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IMF top job: Fischer questions Lagarde’s credentials

The Bank of Israel governor tells Dominic O’Neill why he was disqualified from the IMF managing director short list, and discusses the challenges that the institution and new appointee Christine Lagarde face.

WHEN GREECE’S WOES threaten the world’s second-largest reserve currency, the IMF needs an experienced managing director more than ever. Yet a man in undeniable possession of those skills – Stanley Fischer – was disqualified on the grounds of age. Instead, and for the 11th consecutive time, Europe got one of its own. Yet Christine Lagarde comes with baggage. She was close to one of the main interested parties in the eurozone debt crisis and she has been criticized for lacking the right management competencies to deal with the biggest short-term challenge facing the IMF today.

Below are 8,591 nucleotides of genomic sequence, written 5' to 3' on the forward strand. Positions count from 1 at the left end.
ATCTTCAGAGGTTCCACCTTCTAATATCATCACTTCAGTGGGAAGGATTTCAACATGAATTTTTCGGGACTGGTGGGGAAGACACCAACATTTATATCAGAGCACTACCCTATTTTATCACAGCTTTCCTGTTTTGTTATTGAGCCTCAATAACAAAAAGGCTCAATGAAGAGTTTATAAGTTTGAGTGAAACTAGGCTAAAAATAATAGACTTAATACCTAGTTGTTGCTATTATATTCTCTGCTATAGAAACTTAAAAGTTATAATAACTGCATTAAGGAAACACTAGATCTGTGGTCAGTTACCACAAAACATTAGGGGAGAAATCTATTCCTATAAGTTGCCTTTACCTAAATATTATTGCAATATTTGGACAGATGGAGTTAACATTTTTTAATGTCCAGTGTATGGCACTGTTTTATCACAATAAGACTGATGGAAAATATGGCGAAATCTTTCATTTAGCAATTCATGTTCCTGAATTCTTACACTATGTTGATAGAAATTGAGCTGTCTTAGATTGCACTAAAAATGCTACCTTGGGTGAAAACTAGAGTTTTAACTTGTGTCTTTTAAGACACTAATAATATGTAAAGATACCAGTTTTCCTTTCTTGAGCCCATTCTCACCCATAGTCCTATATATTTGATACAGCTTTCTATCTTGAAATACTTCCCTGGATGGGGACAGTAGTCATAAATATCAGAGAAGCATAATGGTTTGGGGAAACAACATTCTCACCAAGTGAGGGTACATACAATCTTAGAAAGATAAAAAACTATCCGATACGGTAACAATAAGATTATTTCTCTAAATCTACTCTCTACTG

"Starting as managing director with Christine Lagarde’s background is not an advantage at this point," says Fischer, in an exclusive interview with Euromoney in July, only the day after the IMF announced that Lagarde would take on the role and as Greece passed new austerity measures to the sound of raging protesters outside parliament in Athens.

The governor of the Mexican central bank, Agustín Carstens, was Lagarde’s only rival for the job after Fischer was disqualified. Representing the emerging markets, Carstens made comments similar to Fischer’s about Lagarde’s status as a European.

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